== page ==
Everyone Says Hi: Trail Running Distractions

trail runningI’m back running 5 days a week now, in my usual, make-it-up-as-you-go-along approach to training for a new event. This time it’s the Glen of Aherlow Loop the Loop Ultra Trail Run on September 19—except I’m leaving out the “ultra” bit and doing just one loop of the trail run. You would think that a 13.1 mile mountain run with an elevation of 1,369 feet would provide enough distraction for a complete trail-running neophyte, but it hasn’t stopped me noticing things that are utterly unrelated to running. Like saying hello.

I headed out on a 5-mile run last week because it was half way through the week and I planned doing a 10-mile run on the Friday, so I figured going for a run half my longest distance midway through the week was a scientific enough training programme for me. I also wanted to clear my head because I was feeling cranky. I was still feeling cross after the run—partly due to general age-related grumpiness, but partly because I greeted two people on my way around, and neither of them even grunted a reply.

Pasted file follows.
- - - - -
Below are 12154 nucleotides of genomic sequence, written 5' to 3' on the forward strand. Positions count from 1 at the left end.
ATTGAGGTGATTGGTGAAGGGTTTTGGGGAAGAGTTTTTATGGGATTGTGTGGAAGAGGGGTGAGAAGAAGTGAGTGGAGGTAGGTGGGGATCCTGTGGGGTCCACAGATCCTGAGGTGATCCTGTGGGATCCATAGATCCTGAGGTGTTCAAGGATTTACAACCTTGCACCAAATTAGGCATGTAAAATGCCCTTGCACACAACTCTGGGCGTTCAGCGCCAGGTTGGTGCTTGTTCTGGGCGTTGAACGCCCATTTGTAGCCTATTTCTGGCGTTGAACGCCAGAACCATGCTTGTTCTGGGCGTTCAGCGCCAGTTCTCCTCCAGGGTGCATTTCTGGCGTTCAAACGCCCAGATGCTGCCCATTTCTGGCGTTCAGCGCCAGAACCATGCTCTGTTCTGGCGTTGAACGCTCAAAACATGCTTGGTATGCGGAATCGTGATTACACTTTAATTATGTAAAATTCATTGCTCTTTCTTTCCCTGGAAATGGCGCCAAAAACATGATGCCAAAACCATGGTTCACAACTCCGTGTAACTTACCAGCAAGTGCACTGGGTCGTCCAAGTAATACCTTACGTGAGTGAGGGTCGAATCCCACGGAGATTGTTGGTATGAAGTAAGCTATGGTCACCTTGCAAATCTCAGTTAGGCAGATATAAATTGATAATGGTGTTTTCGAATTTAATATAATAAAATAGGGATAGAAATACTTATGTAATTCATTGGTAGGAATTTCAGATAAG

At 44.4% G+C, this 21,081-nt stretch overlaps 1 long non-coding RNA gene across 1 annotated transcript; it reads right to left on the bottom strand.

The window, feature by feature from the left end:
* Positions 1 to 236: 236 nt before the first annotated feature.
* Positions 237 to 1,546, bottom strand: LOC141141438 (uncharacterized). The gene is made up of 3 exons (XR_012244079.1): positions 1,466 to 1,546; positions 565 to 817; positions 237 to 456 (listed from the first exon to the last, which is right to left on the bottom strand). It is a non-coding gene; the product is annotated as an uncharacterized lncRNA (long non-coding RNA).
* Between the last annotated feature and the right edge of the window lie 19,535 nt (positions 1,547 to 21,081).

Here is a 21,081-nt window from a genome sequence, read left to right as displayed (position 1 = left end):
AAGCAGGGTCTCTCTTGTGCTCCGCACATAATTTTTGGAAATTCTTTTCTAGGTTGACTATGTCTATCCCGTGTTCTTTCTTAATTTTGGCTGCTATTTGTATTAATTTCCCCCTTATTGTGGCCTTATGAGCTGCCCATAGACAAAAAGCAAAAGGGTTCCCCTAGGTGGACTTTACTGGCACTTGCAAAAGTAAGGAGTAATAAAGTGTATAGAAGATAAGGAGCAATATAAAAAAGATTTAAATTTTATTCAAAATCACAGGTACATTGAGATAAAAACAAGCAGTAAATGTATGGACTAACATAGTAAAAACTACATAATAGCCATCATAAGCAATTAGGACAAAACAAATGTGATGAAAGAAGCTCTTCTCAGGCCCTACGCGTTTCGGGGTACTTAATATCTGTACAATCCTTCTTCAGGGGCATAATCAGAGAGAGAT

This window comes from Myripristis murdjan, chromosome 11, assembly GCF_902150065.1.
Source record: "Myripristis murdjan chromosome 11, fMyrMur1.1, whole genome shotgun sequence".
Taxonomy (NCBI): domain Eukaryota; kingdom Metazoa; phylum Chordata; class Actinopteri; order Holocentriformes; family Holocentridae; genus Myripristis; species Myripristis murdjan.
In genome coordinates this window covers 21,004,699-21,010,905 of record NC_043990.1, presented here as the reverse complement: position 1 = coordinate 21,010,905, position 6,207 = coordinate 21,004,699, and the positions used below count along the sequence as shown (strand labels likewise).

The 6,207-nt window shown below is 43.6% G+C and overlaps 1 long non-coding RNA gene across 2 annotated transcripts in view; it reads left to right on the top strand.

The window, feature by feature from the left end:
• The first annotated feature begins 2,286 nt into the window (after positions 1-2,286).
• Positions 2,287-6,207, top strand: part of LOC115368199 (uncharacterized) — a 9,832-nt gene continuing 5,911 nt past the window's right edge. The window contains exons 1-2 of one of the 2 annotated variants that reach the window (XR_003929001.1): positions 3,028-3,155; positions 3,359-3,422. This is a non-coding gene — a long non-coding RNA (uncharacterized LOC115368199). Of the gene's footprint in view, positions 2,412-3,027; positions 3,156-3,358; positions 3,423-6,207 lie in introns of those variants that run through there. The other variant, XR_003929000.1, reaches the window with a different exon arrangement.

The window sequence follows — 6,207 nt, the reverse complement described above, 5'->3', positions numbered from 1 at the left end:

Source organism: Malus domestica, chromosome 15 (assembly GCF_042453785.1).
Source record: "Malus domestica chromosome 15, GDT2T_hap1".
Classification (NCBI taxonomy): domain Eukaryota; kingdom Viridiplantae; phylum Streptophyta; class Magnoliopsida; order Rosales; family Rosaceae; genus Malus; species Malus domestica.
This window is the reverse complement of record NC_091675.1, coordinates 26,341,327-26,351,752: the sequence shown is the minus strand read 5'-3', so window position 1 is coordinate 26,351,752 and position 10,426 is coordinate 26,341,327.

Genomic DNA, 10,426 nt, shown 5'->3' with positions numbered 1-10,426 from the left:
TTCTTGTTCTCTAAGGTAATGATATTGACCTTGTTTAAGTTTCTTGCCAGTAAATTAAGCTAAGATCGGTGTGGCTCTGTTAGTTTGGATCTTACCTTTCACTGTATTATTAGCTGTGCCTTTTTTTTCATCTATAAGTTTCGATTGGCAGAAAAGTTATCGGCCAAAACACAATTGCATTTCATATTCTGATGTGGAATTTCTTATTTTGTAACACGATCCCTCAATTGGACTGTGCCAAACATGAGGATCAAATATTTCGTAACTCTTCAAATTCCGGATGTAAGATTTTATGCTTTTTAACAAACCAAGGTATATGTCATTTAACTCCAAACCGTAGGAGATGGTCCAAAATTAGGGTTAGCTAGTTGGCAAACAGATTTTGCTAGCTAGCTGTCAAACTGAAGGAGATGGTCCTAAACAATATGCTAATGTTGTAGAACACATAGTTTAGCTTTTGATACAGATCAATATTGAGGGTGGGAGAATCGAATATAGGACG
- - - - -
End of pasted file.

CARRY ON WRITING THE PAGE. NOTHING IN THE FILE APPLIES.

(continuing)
Now, I am not a remarkably sociable person (in fact, that is one of the reasons I like running), and I don’t say hello to every passerby if I’m somewhere busy, but I do think there are far too many of us on this planet to behave as if we lived in our own little worlds. A meeting of eyes and a mumbled “‘Morning”is not going to damage your psyche.

I have been considering whether I am being unreasonable and whether it is presumptuous of me to expect somebody to respond when I squeak out a hello as I lumber past them. Maybe I am. Maybe I should just jam my headphones in and keep my head down. But maybe our shared humanity is just too precious a link to avert your eyes or stare blankly when somebody makes a brief appearance in your world. We’ve seen too much of that lately.

Don’t worry: To any fellow world citizens who wish to avoid my grating greetings, you won’t have to fling yourselves into an accommodating bush; just don’t make eye contact and you’ll be quite safe. I’ll pound past, and my red face won’t be because I’m cross but because I’m starting to discover far too late just how tough training for a trail run can be.